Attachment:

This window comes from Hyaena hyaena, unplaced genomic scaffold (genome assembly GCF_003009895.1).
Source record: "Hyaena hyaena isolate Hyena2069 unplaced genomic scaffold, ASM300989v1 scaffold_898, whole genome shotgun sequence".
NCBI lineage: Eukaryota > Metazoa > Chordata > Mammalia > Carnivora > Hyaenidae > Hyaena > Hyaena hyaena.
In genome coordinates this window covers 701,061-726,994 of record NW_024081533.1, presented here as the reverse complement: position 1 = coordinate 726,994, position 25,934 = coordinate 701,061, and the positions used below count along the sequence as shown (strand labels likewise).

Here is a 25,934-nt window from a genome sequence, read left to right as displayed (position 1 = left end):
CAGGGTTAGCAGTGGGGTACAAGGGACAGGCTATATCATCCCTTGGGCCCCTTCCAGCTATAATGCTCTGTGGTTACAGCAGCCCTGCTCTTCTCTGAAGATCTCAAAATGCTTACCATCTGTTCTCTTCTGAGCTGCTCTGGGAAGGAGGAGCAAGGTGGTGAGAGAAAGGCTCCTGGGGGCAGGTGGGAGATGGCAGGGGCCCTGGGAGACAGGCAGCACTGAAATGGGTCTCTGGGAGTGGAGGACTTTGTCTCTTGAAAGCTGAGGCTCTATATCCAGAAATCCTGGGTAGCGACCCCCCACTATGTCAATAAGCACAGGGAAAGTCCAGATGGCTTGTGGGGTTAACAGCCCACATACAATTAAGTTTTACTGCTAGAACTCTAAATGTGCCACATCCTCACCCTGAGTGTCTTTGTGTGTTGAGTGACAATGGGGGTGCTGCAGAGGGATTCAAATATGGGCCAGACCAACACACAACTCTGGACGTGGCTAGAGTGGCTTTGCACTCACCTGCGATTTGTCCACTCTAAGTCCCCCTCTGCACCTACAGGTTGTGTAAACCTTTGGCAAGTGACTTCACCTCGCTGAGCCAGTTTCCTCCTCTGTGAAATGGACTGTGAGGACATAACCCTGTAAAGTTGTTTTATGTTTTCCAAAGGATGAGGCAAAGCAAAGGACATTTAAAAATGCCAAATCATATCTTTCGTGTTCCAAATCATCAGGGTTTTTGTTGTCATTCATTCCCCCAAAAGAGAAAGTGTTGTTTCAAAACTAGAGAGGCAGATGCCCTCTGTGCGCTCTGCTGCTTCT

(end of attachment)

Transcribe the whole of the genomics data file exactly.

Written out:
This window comes from Hyaena hyaena, unplaced genomic scaffold (genome assembly GCF_003009895.1).
Source record: "Hyaena hyaena isolate Hyena2069 unplaced genomic scaffold, ASM300989v1 scaffold_898, whole genome shotgun sequence".
NCBI lineage: Eukaryota > Metazoa > Chordata > Mammalia > Carnivora > Hyaenidae > Hyaena > Hyaena hyaena.
In genome coordinates this window covers 701,061-726,994 of record NW_024081533.1, presented here as the reverse complement: position 1 = coordinate 726,994, position 25,934 = coordinate 701,061, and the positions used below count along the sequence as shown (strand labels likewise).

Here is a 25,934-nt window from a genome sequence, read left to right as displayed (position 1 = left end):
CAGGGTTAGCAGTGGGGTACAAGGGACAGGCTATATCATCCCTTGGGCCCCTTCCAGCTATAATGCTCTGTGGTTACAGCAGCCCTGCTCTTCTCTGAAGATCTCAAAATGCTTACCATCTGTTCTCTTCTGAGCTGCTCTGGGAAGGAGGAGCAAGGTGGTGAGAGAAAGGCTCCTGGGGGCAGGTGGGAGATGGCAGGGGCCCTGGGAGACAGGCAGCACTGAAATGGGTCTCTGGGAGTGGAGGACTTTGTCTCTTGAAAGCTGAGGCTCTATATCCAGAAATCCTGGGTAGCGACCCCCCACTATGTCAATAAGCACAGGGAAAGTCCAGATGGCTTGTGGGGTTAACAGCCCACATACAATTAAGTTTTACTGCTAGAACTCTAAATGTGCCACATCCTCACCCTGAGTGTCTTTGTGTGTTGAGTGACAATGGGGGTGCTGCAGAGGGATTCAAATATGGGCCAGACCAACACACAACTCTGGACGTGGCTAGAGTGGCTTTGCACTCACCTGCGATTTGTCCACTCTAAGTCCCCCTCTGCACCTACAGGTTGTGTAAACCTTTGGCAAGTGACTTCACCTCGCTGAGCCAGTTTCCTCCTCTGTGAAATGGACTGTGAGGACATAACCCTGTAAAGTTGTTTTATGTTTTCCAAAGGATGAGGCAAAGCAAAGGACATTTAAAAATGCCAAATCATATCTTTCGTGTTCCAAATCATCAGGGTTTTTGTTGTCATTCATTCCCCCAAAAGAGAAAGTGTTGTTTCAAAACTAGAGAGGCAGATGCCCTCTGTGCGCTCTGCTGCTTCT